Three years after launching his drone startup, Flytrex, Yariv Bash made a pivot. What started in 2013 as a supplier for drone manufacturers and hobbyists became a delivery service provider. “We realized that the killer application for drones was going to be backyard delivery,” Bash says. Soon after, the Israel-based company became one of the first commercial drone operators, delivering groceries and other goods in Reykjavik, Iceland.
Since then it’s added small-scale test routes in North Dakota and North Carolina. In September, Walmart Inc. announced it would begin using Flytrex drones to make deliveries as part of a pilot program in Fayetteville, North Carolina. A few months earlier, Flytrex and partner Causey Aviation, a private jet charter company, had filed paperwork with the Federal Aviation Administration to be recognized as an unmanned air carrier. If the approval comes through—Bash expects it sometime in the next couple of months—Flytrex will join Alphabet Inc.’s Wing, United Parcel Service Inc. and Amazon.com Inc.’s Prime Air as the only FAA-sanctioned drone delivery operators in the U.S.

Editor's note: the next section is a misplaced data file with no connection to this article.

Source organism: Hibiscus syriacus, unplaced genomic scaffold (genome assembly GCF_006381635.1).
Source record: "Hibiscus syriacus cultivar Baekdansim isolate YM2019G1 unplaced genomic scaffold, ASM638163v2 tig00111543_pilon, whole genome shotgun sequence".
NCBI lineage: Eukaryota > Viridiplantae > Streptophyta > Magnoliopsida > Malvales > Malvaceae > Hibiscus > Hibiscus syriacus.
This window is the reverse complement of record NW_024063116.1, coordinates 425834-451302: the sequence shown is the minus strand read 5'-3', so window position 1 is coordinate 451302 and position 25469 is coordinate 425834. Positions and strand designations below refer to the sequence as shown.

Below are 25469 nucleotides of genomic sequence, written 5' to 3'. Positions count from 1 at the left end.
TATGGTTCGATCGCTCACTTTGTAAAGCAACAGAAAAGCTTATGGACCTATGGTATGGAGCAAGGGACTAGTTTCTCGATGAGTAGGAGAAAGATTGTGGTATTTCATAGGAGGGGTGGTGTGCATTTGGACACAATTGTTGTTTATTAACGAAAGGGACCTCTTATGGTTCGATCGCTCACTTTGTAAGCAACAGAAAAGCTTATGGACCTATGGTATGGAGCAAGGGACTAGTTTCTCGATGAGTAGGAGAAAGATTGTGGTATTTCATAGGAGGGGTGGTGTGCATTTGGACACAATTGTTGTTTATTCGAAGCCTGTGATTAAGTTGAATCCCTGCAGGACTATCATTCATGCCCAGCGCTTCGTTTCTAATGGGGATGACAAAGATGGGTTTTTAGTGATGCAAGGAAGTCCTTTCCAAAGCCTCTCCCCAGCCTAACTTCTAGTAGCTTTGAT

Like its much larger competitors, Flytrex has been part of the FAA’s unmanned aircraft Integration Pilot Program (IPP), begun under the Trump administration in 2017. In October the FAA announced that the program would be rolled into a new initiative called Beyond, which will work to create rules for drone delivery operators to fly beyond the line of sight. Once that happens, Bash says, Flytrex will be able to begin filling suburban skies with drones carrying hamburgers, sneakers and smartphones.
We spoke with Bash by phone about his hopes for Beyond, competing with Amazon and not crashing into airplanes. The conversation has been edited for clarity and length.
What should we make of the end of the IPP and the launch of Beyond — how is it meaningful? And what are your hopes for the new program?